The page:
here's a problem from the current logic book I'm reading: Let (W,R) be a quazi-order and define ~ on W by putting s~t iff Rst and Rts. First (which i don't have a problem with) show ~ is an equivalence relation.
Part (b): Let [s] denote the equivalence class (mod ~ on W) containing s and define the following relation on the collection of equivalence classes: [s] =< [t] iff Rst. Show that this is well-defined.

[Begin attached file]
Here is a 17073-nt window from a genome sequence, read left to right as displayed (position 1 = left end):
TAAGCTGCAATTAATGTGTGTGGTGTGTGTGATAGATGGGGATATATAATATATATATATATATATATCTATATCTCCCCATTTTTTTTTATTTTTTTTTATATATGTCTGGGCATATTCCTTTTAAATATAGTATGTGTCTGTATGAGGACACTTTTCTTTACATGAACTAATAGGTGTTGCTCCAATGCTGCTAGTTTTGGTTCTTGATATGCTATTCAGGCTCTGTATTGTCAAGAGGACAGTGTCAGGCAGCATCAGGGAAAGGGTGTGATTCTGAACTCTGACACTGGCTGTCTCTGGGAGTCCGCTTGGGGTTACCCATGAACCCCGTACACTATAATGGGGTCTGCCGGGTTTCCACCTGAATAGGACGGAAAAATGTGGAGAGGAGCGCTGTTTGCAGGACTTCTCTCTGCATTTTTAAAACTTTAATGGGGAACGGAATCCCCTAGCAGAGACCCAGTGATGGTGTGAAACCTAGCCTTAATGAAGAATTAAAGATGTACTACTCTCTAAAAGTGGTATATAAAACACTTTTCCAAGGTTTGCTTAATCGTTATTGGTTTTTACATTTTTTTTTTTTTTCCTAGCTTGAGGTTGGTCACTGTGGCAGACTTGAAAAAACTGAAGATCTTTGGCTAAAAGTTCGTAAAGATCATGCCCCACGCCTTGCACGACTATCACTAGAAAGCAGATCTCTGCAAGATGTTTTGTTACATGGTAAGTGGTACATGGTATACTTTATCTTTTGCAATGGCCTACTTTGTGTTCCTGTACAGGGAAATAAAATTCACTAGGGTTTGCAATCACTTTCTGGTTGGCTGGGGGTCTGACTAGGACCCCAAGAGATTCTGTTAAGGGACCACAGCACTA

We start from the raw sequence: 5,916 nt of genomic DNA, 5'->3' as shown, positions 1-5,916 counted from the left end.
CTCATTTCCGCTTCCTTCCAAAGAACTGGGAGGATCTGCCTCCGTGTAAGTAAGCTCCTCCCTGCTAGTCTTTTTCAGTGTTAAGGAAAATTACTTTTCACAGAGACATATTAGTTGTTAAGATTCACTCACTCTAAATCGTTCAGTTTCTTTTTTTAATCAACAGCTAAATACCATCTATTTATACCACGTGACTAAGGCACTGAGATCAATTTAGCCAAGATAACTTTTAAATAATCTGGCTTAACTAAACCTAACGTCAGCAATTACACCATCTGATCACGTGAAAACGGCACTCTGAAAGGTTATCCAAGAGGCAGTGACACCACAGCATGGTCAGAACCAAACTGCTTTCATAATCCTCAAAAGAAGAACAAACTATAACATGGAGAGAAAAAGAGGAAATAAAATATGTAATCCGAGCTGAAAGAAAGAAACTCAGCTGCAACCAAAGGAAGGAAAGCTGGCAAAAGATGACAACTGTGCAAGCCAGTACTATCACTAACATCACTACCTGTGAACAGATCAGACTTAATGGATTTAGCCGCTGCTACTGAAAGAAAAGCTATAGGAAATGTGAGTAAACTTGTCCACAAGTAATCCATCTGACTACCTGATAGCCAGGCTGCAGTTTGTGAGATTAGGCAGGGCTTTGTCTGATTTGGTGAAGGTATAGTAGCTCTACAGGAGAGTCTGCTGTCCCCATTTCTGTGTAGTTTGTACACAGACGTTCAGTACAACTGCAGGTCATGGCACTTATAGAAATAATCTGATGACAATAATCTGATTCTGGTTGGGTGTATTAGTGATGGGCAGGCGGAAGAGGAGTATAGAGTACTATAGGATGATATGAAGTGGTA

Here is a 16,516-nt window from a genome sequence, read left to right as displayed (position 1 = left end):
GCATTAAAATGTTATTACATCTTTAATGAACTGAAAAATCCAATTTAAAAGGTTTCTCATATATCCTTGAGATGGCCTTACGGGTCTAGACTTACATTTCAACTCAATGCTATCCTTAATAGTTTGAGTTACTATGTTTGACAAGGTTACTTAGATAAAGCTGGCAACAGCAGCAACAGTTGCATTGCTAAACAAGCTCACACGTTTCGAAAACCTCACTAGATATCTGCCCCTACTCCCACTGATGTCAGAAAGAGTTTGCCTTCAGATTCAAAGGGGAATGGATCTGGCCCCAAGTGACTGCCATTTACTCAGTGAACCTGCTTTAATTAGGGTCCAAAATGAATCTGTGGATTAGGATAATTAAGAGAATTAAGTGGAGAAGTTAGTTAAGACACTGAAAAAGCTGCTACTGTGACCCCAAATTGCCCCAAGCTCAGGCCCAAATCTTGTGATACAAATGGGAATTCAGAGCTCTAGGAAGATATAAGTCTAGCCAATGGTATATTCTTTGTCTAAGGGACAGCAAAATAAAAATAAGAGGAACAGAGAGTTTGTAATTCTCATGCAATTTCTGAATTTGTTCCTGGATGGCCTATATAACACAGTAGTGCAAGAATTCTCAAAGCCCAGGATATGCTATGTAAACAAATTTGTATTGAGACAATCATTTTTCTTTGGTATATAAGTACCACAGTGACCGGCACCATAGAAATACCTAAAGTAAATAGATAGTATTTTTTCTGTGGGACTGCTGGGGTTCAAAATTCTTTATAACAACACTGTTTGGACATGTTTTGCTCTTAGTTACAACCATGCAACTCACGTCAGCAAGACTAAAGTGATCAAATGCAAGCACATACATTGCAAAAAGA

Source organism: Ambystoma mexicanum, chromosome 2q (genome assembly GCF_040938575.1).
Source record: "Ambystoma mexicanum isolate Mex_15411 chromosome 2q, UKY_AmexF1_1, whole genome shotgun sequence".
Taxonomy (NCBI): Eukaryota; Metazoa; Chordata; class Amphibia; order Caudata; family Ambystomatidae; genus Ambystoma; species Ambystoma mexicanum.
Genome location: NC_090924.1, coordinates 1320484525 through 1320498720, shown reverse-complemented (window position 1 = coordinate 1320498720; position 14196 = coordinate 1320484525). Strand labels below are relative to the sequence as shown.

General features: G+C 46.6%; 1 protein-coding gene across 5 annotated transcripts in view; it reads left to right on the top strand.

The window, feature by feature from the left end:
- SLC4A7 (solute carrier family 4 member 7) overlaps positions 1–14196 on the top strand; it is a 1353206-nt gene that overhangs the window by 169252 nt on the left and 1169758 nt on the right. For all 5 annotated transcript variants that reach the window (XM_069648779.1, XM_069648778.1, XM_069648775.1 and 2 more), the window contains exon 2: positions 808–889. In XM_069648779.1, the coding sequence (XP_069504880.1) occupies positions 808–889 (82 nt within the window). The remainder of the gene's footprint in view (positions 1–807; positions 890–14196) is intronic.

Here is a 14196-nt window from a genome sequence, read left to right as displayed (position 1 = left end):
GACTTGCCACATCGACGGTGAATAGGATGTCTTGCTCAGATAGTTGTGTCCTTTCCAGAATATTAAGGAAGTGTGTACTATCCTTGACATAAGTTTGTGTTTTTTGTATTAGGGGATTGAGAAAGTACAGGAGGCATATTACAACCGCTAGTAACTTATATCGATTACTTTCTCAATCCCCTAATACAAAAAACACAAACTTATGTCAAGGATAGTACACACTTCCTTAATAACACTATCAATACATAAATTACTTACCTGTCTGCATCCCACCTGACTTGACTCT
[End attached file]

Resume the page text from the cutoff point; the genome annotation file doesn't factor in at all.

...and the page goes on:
Is the idea just to choose an arbitrary representative s' of [s] and t' of [t] and show that [s'] =< [t'] ? I guess I don't see how this isn't completely trivial since we automatically get [s'] = [s] and [t'] = [t] so using substitution [s'] =< [t']. Can someone show me what fallacious assumption i'm making in this argument? Maybe I'm confused because I've only seen problems asking to show an operation to be well-defined as opposed to some binary relation. Thanks for the help